Global Head of Portfolio Solutions, State Street
At State Street, we have been using our scale, experience and robust technology to provide outsourced trading capabilities to our clients for almost two decades. We know there are important considerations to think through when it comes to outsourced trading, and these factors may not be the same for everyone. Based on our experience, here are five questions that may help an institutional investor decide what approach to take:
Does my trading desk give me a competitive advantage?
Start with the role your trading desk plays. If a trading desk’s function is primarily execution, it is probably a good candidate for outsourcing. In the current environment, institutional investors are honing their competitive advantage and focusing on that.
Eric Traugott, partner at ParkLexington Advisors, captured this idea when he spoke at the June 2023 State Street Global Markets Roundtable on the topic of "Leveraging Outsourced Trading," saying: “We're seeing a lot of firms conclude that the internal focus of what their team should be doing is whatever differentiates them as a firm. And in most cases, that means portfolio management, sales and distribution. That really is what defines each firm and makes them unique. And then, in many cases, anything that's not part of that core service, they're looking for experts to handle those kinds of outside functions.”
Are my trading desk’s capabilities scalable? What are the obstacles to expansion?
Consider where you need to grow your trading capabilities, and whether that’s something best served by developing internal talent or partnering with external talent. Brian Smeddy, director of Investment Management Solutions at Glenmede, described that thought process when he spoke at our roundtable about his firm’s recent experience.
“We're based in Philadelphia. We're a boutique asset manager. How do you create a trading system that's 24x6 where you're trading in Australia and Europe and you have two traders? So that was something for us that was really a large roadblock in the past, of how we were going to solve this,” he said.
Smeddy went on to explain: “You can't just trade local shares and then have a NAV that's denominated in US dollars. You need to have an FX flow that works in order to always be bringing those dollars to the NAV’s currency. There's an expertise there as well. It's not just “set it and forget it” like dividends that we're repatriating. So we really wanted a more robust operational workflow to support that.” And that is how, he said, the firm first turned to outsourced trading to expand its trading capabilities.
Does my trading desk maximize my liquidity opportunities?
Liquidity is a priority, particularly in today’s uncertain market environment. Outsourced trading can provide extensive access to markets, counterparties and liquidity venues. Take State Street as an example. Our model means we are venue- and broker-agnostic, and we do not operate our own alternative trading system.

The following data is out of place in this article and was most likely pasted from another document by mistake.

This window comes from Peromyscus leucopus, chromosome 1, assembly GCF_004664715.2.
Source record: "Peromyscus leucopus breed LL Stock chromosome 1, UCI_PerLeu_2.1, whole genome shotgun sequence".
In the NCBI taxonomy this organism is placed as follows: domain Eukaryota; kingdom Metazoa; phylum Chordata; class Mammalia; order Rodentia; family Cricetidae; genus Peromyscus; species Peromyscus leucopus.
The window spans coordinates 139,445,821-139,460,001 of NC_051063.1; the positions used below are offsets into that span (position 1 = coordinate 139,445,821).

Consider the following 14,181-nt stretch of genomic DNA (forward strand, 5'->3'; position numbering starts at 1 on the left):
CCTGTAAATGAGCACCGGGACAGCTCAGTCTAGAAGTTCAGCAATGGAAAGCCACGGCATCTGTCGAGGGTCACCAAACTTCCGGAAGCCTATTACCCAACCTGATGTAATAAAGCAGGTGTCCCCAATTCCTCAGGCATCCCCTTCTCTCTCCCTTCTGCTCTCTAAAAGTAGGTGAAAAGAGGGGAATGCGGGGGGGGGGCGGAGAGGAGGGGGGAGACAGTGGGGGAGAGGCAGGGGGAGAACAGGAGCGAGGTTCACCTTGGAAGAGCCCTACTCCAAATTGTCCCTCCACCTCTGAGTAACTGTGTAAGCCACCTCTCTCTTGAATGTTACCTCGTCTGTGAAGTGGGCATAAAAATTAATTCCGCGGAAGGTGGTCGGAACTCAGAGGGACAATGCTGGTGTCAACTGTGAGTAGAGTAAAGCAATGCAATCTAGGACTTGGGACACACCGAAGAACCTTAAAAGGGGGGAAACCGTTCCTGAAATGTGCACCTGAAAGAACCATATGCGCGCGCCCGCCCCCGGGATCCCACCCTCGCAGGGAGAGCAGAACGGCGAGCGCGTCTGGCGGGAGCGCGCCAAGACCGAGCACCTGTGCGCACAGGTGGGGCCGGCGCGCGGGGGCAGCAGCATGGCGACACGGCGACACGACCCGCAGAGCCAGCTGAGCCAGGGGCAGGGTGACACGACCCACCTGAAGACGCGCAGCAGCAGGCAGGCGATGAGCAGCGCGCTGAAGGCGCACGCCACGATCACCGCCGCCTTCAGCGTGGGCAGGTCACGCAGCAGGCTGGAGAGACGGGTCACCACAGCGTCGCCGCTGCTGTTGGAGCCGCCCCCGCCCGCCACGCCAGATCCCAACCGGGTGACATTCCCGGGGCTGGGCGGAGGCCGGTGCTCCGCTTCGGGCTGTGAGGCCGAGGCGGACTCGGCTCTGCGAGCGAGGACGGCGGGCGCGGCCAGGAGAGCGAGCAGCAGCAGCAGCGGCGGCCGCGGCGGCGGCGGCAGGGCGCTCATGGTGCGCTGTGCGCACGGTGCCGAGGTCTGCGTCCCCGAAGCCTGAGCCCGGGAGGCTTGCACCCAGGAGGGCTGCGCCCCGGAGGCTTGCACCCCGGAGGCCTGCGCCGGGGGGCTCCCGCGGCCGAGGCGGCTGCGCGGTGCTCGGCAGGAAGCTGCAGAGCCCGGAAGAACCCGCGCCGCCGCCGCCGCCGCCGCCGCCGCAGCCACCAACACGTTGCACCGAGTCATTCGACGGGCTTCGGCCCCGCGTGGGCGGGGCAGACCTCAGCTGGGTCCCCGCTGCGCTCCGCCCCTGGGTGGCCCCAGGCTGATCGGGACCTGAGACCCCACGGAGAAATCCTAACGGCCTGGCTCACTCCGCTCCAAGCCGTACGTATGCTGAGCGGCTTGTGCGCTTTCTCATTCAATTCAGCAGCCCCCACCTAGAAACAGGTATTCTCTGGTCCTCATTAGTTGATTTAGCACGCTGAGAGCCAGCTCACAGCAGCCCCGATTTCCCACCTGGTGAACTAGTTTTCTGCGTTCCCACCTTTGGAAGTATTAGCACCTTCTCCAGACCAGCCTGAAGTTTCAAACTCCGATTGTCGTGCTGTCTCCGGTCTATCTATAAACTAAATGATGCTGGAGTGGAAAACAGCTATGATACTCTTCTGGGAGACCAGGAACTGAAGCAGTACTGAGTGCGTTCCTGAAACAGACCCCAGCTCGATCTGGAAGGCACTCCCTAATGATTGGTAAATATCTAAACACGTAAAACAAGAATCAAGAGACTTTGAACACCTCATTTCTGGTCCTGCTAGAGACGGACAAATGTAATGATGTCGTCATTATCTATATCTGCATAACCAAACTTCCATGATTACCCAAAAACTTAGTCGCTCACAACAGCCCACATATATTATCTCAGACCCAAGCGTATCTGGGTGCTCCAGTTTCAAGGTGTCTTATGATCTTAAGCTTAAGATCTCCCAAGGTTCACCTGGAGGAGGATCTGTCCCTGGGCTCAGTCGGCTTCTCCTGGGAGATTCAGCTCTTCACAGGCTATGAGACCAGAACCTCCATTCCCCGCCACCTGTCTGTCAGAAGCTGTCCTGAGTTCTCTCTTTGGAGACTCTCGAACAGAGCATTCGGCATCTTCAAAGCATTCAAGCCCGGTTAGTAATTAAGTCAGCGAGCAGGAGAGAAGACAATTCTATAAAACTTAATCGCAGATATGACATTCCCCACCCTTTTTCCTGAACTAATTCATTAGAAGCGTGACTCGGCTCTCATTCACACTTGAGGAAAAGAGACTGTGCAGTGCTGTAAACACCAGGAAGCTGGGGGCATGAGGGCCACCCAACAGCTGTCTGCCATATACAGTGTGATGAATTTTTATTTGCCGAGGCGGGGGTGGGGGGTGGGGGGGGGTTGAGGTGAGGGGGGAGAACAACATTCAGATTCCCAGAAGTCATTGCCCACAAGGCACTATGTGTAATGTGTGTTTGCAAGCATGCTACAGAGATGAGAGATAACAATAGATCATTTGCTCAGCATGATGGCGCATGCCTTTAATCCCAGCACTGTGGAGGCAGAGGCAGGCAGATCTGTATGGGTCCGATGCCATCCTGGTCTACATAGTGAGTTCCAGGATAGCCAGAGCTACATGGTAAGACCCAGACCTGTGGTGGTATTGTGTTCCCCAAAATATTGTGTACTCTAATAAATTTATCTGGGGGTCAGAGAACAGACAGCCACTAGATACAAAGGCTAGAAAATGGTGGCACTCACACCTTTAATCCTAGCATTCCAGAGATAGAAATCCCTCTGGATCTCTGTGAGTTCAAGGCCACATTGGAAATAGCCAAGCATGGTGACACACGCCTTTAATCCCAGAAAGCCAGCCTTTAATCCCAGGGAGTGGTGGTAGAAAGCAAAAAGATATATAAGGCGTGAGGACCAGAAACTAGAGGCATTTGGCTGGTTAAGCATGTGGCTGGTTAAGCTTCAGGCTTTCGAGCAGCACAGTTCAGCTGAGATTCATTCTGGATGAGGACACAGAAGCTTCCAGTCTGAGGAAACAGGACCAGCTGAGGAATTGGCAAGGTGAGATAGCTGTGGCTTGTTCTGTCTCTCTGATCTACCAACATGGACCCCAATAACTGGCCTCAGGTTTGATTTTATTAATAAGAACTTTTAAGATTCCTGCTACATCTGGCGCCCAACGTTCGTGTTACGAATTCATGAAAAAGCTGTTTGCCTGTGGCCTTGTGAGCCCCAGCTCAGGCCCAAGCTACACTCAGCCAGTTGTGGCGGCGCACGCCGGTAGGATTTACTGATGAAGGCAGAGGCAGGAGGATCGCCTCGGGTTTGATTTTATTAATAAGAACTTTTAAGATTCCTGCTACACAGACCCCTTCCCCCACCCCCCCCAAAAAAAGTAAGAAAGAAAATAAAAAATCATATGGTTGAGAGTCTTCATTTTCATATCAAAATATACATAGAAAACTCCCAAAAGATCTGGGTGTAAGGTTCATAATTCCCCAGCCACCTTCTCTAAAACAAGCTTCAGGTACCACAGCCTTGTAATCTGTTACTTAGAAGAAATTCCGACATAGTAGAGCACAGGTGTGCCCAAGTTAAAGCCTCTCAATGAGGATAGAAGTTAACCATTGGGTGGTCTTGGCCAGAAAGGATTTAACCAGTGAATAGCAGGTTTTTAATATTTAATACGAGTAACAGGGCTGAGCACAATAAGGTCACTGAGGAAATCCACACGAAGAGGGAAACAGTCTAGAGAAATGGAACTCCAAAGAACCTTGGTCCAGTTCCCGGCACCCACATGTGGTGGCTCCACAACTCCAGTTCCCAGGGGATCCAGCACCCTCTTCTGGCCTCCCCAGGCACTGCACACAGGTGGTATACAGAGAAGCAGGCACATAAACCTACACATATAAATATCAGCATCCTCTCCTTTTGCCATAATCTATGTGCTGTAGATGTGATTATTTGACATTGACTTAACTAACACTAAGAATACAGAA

When executing for clients, our core objective is to source liquidity across the 140-plus counterparties and venues we have, minimize costs for our clients, and prioritize execution quality. Execution quality is paramount in today’s fast-paced and fragmented market, and we offer a differentiated approach to achieving best-execution obligations, leveraging the power of both algorithmic offerings and high-touch relationships. We call this “one-touch” trading.
Can my trading desk capture all available data and deliver insights?
There is no doubt that insights and data provide an edge in today’s competitive marketplace. When considering outsourced trading, institutional investors often worry about a potential loss of market intelligence. However, partnering with a leading global financial organization can open the door to a constant flow of high-value insights and data that you might otherwise not have access to. In our case, clients access a unique outlook into financial markets through our “big data” approach to research, which includes real-time data around investor behavior, inflation and media sentiment. Traugott underscored the importance of this aspect of partnership during our roundtable discussion when he said, “We're seeing a lot of conversations between managers and service providers where they're really sharing ideas and tackling challenges together.”
Does my trading desk allow me to easily launch new products and transact in new jurisdictions?
Staying ahead of the curve means having the flexibility to offer new types of mandates that may call for additional asset classes or trading in regions outside an asset manager’s home base. That means institutional investors need not only depth of expertise, but breadth as well.
They also need access to that expertise in the moment, not weeks or months later. Outsourced trading fills that gap. Consider State Street in this regard: We have operated across the globe within equities, fixed income, exchange-traded derivatives and foreign exchange for over 30 years, and utilize industry-leading technologies to access markets. Our breadth of capabilities means that we stay current with market microstructure, and are vigilant across our counterparty panel to help ensure we employ an adequate array of options to access sufficient liquidity depending on the country, region or particular security selected for trading.
There is no doubt outsourced trading is having a moment, and with good reason. As McKinsey says in a new study, Performance Edge1: “Institutional investors will need to be faster, nimbler and better at anticipating and responding to change.” It is hard to think of a better tool in the current environment than outsourced trading.